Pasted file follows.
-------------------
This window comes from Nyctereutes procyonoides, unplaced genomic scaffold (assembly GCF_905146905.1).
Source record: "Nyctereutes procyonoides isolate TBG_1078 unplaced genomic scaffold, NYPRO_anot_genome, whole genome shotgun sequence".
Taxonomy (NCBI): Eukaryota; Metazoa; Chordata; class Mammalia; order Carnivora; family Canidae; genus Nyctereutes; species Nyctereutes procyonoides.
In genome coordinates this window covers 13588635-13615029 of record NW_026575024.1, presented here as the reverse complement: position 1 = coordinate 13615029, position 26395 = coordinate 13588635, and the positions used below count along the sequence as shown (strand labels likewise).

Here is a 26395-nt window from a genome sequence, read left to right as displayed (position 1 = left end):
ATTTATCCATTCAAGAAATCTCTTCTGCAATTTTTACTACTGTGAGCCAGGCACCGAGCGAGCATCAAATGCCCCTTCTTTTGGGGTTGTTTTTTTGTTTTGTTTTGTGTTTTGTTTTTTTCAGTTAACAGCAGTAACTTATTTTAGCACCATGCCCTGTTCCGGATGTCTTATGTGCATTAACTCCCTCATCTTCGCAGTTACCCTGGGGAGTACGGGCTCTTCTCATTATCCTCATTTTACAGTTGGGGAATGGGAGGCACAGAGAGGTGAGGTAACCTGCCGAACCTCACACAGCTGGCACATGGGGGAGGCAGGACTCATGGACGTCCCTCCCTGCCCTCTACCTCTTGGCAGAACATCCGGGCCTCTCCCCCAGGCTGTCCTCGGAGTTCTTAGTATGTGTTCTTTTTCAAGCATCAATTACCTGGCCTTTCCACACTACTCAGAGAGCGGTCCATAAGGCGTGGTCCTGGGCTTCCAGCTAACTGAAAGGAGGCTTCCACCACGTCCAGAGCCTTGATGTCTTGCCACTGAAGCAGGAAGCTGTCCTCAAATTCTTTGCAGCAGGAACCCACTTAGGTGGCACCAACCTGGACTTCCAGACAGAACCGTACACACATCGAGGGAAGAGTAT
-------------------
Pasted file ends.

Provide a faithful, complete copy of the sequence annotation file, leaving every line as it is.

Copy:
This window comes from Nyctereutes procyonoides, unplaced genomic scaffold (assembly GCF_905146905.1).
Source record: "Nyctereutes procyonoides isolate TBG_1078 unplaced genomic scaffold, NYPRO_anot_genome, whole genome shotgun sequence".
Taxonomy (NCBI): Eukaryota; Metazoa; Chordata; class Mammalia; order Carnivora; family Canidae; genus Nyctereutes; species Nyctereutes procyonoides.
In genome coordinates this window covers 13588635-13615029 of record NW_026575024.1, presented here as the reverse complement: position 1 = coordinate 13615029, position 26395 = coordinate 13588635, and the positions used below count along the sequence as shown (strand labels likewise).

Here is a 26395-nt window from a genome sequence, read left to right as displayed (position 1 = left end):
ATTTATCCATTCAAGAAATCTCTTCTGCAATTTTTACTACTGTGAGCCAGGCACCGAGCGAGCATCAAATGCCCCTTCTTTTGGGGTTGTTTTTTTGTTTTGTTTTGTGTTTTGTTTTTTTCAGTTAACAGCAGTAACTTATTTTAGCACCATGCCCTGTTCCGGATGTCTTATGTGCATTAACTCCCTCATCTTCGCAGTTACCCTGGGGAGTACGGGCTCTTCTCATTATCCTCATTTTACAGTTGGGGAATGGGAGGCACAGAGAGGTGAGGTAACCTGCCGAACCTCACACAGCTGGCACATGGGGGAGGCAGGACTCATGGACGTCCCTCCCTGCCCTCTACCTCTTGGCAGAACATCCGGGCCTCTCCCCCAGGCTGTCCTCGGAGTTCTTAGTATGTGTTCTTTTTCAAGCATCAATTACCTGGCCTTTCCACACTACTCAGAGAGCGGTCCATAAGGCGTGGTCCTGGGCTTCCAGCTAACTGAAAGGAGGCTTCCACCACGTCCAGAGCCTTGATGTCTTGCCACTGAAGCAGGAAGCTGTCCTCAAATTCTTTGCAGCAGGAACCCACTTAGGTGGCACCAACCTGGACTTCCAGACAGAACCGTACACACATCGAGGGAAGAGTAT